By Lawrence A. Ajalat
Currently, California law prohibits schools and other institutions (nurseries, day care, etc.) from admitting any person as a student until he or she has been fully immunized against various diseases, such as hepatitis B, chicken pox, and rubella. However, the law allows a parent or guardian to easily “opt out” of the vaccination requirement by signing a letter or affidavit stating that the immunization is “contrary to their beliefs.”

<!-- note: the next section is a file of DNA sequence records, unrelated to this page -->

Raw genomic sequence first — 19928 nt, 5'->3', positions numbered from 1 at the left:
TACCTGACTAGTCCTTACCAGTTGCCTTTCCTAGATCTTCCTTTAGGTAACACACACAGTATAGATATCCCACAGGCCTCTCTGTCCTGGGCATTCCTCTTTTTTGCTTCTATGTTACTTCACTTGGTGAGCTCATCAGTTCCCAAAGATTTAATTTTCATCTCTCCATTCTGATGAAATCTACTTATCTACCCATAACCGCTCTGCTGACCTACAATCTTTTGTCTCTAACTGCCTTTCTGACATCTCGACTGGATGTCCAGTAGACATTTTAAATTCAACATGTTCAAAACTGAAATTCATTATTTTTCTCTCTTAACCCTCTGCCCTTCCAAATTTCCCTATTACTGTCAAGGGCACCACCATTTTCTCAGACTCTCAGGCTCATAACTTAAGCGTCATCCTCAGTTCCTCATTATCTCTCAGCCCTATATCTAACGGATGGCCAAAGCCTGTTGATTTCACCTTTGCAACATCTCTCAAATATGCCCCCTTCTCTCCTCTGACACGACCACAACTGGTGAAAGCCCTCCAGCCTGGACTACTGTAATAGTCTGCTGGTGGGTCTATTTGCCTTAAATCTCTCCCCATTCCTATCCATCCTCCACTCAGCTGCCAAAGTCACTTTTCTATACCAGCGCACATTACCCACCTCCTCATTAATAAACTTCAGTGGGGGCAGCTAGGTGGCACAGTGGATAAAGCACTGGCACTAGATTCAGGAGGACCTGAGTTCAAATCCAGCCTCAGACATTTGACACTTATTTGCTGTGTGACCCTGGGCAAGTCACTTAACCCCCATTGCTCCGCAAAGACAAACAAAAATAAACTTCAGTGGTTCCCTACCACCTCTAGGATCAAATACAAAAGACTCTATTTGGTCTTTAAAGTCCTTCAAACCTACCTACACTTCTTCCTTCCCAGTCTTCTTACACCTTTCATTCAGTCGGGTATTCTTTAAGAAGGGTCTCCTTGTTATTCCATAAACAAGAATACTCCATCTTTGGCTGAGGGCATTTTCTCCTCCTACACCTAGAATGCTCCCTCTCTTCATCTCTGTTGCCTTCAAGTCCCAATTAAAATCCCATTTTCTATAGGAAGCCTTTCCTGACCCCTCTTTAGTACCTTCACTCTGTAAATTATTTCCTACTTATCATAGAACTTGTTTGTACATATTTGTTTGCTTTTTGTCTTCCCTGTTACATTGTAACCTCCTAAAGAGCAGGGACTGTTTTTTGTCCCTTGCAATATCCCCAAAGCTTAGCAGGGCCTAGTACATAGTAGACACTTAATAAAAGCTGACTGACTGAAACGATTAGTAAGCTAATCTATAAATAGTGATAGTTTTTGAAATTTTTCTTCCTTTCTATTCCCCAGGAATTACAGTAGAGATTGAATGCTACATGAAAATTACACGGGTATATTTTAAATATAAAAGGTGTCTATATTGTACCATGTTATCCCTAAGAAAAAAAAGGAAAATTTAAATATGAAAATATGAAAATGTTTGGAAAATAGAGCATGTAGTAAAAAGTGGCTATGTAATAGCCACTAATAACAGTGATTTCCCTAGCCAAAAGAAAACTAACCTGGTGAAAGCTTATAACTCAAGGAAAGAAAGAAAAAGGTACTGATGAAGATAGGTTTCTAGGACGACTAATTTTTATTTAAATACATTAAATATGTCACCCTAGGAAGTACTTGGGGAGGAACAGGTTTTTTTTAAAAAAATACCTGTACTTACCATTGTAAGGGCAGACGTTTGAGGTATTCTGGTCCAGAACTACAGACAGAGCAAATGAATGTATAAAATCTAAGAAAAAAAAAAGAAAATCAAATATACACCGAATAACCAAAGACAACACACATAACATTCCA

Making it a bit more difficult to “opt out,” Governor Brown signed AB 2109, which requires that the opt-out letter be accompanied by a written statement signed by a doctor (or other health care practitioner) that the parent was advised of the benefits and risks of the immunization and the health risks of specified communicable diseases. The form, which must be signed no more than six months before the start of school, will also require the parent to sign a statement that they received the information from the doctor. The new law becomes effective on July 1, 2013.
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